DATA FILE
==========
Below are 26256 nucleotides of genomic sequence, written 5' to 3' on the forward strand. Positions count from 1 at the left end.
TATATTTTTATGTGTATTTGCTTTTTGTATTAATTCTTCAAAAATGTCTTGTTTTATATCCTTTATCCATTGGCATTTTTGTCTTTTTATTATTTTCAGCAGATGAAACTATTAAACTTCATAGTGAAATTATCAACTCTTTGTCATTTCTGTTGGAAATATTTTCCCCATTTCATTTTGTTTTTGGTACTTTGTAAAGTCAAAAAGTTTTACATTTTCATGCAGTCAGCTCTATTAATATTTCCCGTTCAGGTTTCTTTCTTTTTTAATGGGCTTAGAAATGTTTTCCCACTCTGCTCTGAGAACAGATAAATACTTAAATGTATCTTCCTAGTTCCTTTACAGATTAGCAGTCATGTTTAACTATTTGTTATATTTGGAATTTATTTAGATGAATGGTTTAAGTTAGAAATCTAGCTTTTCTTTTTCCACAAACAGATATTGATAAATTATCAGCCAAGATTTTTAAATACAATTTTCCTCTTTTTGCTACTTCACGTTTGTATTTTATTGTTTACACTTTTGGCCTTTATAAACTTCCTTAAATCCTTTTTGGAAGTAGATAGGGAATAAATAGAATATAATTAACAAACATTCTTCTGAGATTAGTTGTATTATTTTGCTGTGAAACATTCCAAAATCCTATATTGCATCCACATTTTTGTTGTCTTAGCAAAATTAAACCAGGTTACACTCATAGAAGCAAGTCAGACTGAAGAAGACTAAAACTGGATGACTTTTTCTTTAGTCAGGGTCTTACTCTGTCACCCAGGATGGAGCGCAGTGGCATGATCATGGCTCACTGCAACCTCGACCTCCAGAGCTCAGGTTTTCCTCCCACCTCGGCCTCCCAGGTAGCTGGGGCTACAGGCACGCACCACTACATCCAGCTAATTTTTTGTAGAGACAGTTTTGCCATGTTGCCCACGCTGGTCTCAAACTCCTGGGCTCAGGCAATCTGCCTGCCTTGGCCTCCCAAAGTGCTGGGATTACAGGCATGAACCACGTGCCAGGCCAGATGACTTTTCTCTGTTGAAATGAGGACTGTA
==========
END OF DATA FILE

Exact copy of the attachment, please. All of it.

Below are 26256 nucleotides of genomic sequence, written 5' to 3' on the forward strand. Positions count from 1 at the left end.
TATATTTTTATGTGTATTTGCTTTTTGTATTAATTCTTCAAAAATGTCTTGTTTTATATCCTTTATCCATTGGCATTTTTGTCTTTTTATTATTTTCAGCAGATGAAACTATTAAACTTCATAGTGAAATTATCAACTCTTTGTCATTTCTGTTGGAAATATTTTCCCCATTTCATTTTGTTTTTGGTACTTTGTAAAGTCAAAAAGTTTTACATTTTCATGCAGTCAGCTCTATTAATATTTCCCGTTCAGGTTTCTTTCTTTTTTAATGGGCTTAGAAATGTTTTCCCACTCTGCTCTGAGAACAGATAAATACTTAAATGTATCTTCCTAGTTCCTTTACAGATTAGCAGTCATGTTTAACTATTTGTTATATTTGGAATTTATTTAGATGAATGGTTTAAGTTAGAAATCTAGCTTTTCTTTTTCCACAAACAGATATTGATAAATTATCAGCCAAGATTTTTAAATACAATTTTCCTCTTTTTGCTACTTCACGTTTGTATTTTATTGTTTACACTTTTGGCCTTTATAAACTTCCTTAAATCCTTTTTGGAAGTAGATAGGGAATAAATAGAATATAATTAACAAACATTCTTCTGAGATTAGTTGTATTATTTTGCTGTGAAACATTCCAAAATCCTATATTGCATCCACATTTTTGTTGTCTTAGCAAAATTAAACCAGGTTACACTCATAGAAGCAAGTCAGACTGAAGAAGACTAAAACTGGATGACTTTTTCTTTAGTCAGGGTCTTACTCTGTCACCCAGGATGGAGCGCAGTGGCATGATCATGGCTCACTGCAACCTCGACCTCCAGAGCTCAGGTTTTCCTCCCACCTCGGCCTCCCAGGTAGCTGGGGCTACAGGCACGCACCACTACATCCAGCTAATTTTTTGTAGAGACAGTTTTGCCATGTTGCCCACGCTGGTCTCAAACTCCTGGGCTCAGGCAATCTGCCTGCCTTGGCCTCCCAAAGTGCTGGGATTACAGGCATGAACCACGTGCCAGGCCAGATGACTTTTCTCTGTTGAAATGAGGACTGTA